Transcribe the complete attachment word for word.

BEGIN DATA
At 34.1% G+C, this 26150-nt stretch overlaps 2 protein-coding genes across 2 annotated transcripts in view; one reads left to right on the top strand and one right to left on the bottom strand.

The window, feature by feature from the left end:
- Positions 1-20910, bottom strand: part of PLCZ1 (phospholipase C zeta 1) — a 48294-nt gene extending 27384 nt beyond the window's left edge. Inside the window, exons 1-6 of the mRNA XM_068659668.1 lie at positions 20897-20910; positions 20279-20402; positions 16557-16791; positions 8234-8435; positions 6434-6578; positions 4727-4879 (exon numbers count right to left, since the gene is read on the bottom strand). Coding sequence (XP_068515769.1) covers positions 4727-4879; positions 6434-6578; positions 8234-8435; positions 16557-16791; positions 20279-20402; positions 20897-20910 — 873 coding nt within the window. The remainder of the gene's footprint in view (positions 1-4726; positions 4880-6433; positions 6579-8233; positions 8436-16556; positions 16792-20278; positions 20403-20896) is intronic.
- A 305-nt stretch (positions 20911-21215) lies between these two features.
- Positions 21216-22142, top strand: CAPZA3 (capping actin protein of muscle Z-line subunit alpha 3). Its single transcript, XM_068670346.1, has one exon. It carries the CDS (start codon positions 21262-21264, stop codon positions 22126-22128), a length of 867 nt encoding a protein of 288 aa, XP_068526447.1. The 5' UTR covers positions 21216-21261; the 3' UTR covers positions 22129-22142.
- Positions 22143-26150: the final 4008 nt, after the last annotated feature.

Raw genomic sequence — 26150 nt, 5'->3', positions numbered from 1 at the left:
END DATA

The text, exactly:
At 34.1% G+C, this 26150-nt stretch overlaps 2 protein-coding genes across 2 annotated transcripts in view; one reads left to right on the top strand and one right to left on the bottom strand.

The window, feature by feature from the left end:
- Positions 1-20910, bottom strand: part of PLCZ1 (phospholipase C zeta 1) — a 48294-nt gene extending 27384 nt beyond the window's left edge. Inside the window, exons 1-6 of the mRNA XM_068659668.1 lie at positions 20897-20910; positions 20279-20402; positions 16557-16791; positions 8234-8435; positions 6434-6578; positions 4727-4879 (exon numbers count right to left, since the gene is read on the bottom strand). Coding sequence (XP_068515769.1) covers positions 4727-4879; positions 6434-6578; positions 8234-8435; positions 16557-16791; positions 20279-20402; positions 20897-20910 — 873 coding nt within the window. The remainder of the gene's footprint in view (positions 1-4726; positions 4880-6433; positions 6579-8233; positions 8436-16556; positions 16792-20278; positions 20403-20896) is intronic.
- A 305-nt stretch (positions 20911-21215) lies between these two features.
- Positions 21216-22142, top strand: CAPZA3 (capping actin protein of muscle Z-line subunit alpha 3). Its single transcript, XM_068670346.1, has one exon. It carries the CDS (start codon positions 21262-21264, stop codon positions 22126-22128), a length of 867 nt encoding a protein of 288 aa, XP_068526447.1. The 5' UTR covers positions 21216-21261; the 3' UTR covers positions 22129-22142.
- Positions 22143-26150: the final 4008 nt, after the last annotated feature.

Raw genomic sequence — 26150 nt, 5'->3', positions numbered from 1 at the left: